Last October I had my first art show. It was at New Seasons Market, and the space was large enough for ten 16 x 20 inch framed paintings. This October, I will be showing there again. I took inventory of my paintings this summer and found myself at a loss for what to hang there this fall. I recalled last year’s show and the factors that made it a success:
The ten paintings were all in a similar style (textured abstracts).
They had a similar subject matter (landscapes).
And they shared a palette of mostly warm colors.
Here is the display of last year’s “wax paper landscapes” at New Seasons Market.
I was very pleased with the appearance of this group of paintings, not realizing that it would set the standard for all of my future shows!
Last month, I found myself sorting through my paintings with this October’s New Seasons show in mind. I certainly have a larger body of work now (I have painted close to 100 more paintings since last October), but it was a challenge to find ten pieces that looked really great together, in my eyes. I’ve been taking classes and workshops and learning so many new things, and my painting portfolio represents all of these teaching influences. I have loose paintings, tight paintings, abstracts, florals, paintings in black and white, paintings with lines, paintings with shapes, and numerous color charts I’ve made. I have groupings of three, four, even five paintings that look good together, but a cohesive collection of ten paintings was proving to be a challenge.
I thought about those characteristics of last year’s show: similar style, similar subject, and mostly warm palette. I thought about the orange walls of the cafe area these paintings will be up against. And I thought about the food that people would be buying and eating in the space these paintings would occupy.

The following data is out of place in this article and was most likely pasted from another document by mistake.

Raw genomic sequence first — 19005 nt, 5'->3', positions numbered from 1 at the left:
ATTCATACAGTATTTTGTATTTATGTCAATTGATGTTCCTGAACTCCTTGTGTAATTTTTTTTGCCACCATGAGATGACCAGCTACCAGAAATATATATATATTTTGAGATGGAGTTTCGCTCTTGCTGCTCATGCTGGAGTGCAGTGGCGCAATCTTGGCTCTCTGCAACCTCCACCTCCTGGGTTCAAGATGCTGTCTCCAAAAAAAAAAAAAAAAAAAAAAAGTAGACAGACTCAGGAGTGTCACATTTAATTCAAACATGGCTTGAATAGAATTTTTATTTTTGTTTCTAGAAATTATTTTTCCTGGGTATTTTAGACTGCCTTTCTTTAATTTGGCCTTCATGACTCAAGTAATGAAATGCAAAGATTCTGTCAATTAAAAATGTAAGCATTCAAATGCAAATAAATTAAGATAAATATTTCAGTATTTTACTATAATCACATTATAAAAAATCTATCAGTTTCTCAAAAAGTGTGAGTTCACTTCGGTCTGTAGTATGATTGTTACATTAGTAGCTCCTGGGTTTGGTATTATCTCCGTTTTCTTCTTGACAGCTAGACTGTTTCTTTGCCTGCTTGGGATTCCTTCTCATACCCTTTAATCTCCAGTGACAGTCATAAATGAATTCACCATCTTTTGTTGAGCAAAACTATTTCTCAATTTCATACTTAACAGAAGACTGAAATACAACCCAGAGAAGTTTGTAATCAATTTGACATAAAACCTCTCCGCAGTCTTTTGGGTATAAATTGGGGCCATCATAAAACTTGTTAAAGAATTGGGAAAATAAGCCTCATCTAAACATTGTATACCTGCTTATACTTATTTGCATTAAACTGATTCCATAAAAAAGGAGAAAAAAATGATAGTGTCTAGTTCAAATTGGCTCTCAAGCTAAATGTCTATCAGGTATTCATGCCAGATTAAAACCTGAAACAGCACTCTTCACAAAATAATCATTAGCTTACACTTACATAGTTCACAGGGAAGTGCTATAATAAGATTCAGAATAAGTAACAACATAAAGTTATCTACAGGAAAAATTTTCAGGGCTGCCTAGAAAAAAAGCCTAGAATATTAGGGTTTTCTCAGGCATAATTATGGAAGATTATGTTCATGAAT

With as much ambition as I could muster on a hot July day, I decided I would paint ten still-life paintings of food for the upcoming show. Today I have finished number 8, and I am pleased with what I have learned.
I’ve learned the effectiveness of a limited palette.
I’ve learned that it’s ok to paint from a photo. In fact, for some of these paintings I actually enlarged my reference photo and traced it onto the watercolor paper.
I have learned that individually these paintings tell a small story, but together, in their grocery store setting, they will tell an even larger story.
And I’ve gained the satisfaction of meeting a challenge I created for myself, and sticking to it without changing my mind. As a painter who is always experimenting, it took discipline and focus to complete this self-imposed summer assignment.
All ten food still-lifes will be on display during the month of October at New Seasons Market, Orenco Station. I hope to see you there!
New Seasons Market – Orenco Station
1453 NE 61st Avenue
Hillsboro, OR 97124
This past weekend I attended a three-day workshop with Ruth Ellen Hoag, who travelled from Santa Barbara to Portland to show us some ways to use line in our paintings.